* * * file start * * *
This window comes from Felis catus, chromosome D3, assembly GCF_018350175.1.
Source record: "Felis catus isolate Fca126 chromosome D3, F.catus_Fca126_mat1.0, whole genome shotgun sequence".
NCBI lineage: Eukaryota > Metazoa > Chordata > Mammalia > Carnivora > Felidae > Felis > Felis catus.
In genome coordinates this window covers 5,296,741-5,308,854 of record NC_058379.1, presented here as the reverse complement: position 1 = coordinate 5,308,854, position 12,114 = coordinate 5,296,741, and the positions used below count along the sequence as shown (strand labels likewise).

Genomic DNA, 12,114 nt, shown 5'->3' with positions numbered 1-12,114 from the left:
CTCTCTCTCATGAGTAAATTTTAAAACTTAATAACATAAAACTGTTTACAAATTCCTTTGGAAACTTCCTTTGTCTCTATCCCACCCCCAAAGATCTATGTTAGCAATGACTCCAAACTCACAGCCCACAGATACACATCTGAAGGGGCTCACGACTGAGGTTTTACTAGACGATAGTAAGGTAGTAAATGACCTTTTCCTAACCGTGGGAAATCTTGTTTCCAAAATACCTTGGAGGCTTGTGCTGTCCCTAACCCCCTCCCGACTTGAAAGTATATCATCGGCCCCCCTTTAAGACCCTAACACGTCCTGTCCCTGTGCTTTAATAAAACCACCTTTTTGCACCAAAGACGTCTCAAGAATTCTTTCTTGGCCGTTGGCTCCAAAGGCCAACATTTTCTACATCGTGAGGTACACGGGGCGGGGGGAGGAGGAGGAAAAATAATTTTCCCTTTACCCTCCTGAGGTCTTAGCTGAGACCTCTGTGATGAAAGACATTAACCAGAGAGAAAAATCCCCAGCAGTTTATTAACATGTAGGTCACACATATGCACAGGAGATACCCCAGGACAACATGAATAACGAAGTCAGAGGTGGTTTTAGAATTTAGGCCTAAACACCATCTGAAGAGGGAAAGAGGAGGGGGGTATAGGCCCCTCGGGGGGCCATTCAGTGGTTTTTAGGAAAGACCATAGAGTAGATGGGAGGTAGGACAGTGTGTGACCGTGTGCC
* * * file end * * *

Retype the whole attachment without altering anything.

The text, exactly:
This window comes from Felis catus, chromosome D3, assembly GCF_018350175.1.
Source record: "Felis catus isolate Fca126 chromosome D3, F.catus_Fca126_mat1.0, whole genome shotgun sequence".
NCBI lineage: Eukaryota > Metazoa > Chordata > Mammalia > Carnivora > Felidae > Felis > Felis catus.
In genome coordinates this window covers 5,296,741-5,308,854 of record NC_058379.1, presented here as the reverse complement: position 1 = coordinate 5,308,854, position 12,114 = coordinate 5,296,741, and the positions used below count along the sequence as shown (strand labels likewise).

Genomic DNA, 12,114 nt, shown 5'->3' with positions numbered 1-12,114 from the left:
CTCTCTCTCATGAGTAAATTTTAAAACTTAATAACATAAAACTGTTTACAAATTCCTTTGGAAACTTCCTTTGTCTCTATCCCACCCCCAAAGATCTATGTTAGCAATGACTCCAAACTCACAGCCCACAGATACACATCTGAAGGGGCTCACGACTGAGGTTTTACTAGACGATAGTAAGGTAGTAAATGACCTTTTCCTAACCGTGGGAAATCTTGTTTCCAAAATACCTTGGAGGCTTGTGCTGTCCCTAACCCCCTCCCGACTTGAAAGTATATCATCGGCCCCCCTTTAAGACCCTAACACGTCCTGTCCCTGTGCTTTAATAAAACCACCTTTTTGCACCAAAGACGTCTCAAGAATTCTTTCTTGGCCGTTGGCTCCAAAGGCCAACATTTTCTACATCGTGAGGTACACGGGGCGGGGGGAGGAGGAGGAAAAATAATTTTCCCTTTACCCTCCTGAGGTCTTAGCTGAGACCTCTGTGATGAAAGACATTAACCAGAGAGAAAAATCCCCAGCAGTTTATTAACATGTAGGTCACACATATGCACAGGAGATACCCCAGGACAACATGAATAACGAAGTCAGAGGTGGTTTTAGAATTTAGGCCTAAACACCATCTGAAGAGGGAAAGAGGAGGGGGGTATAGGCCCCTCGGGGGGCCATTCAGTGGTTTTTAGGAAAGACCATAGAGTAGATGGGAGGTAGGACAGTGTGTGACCGTGTGCC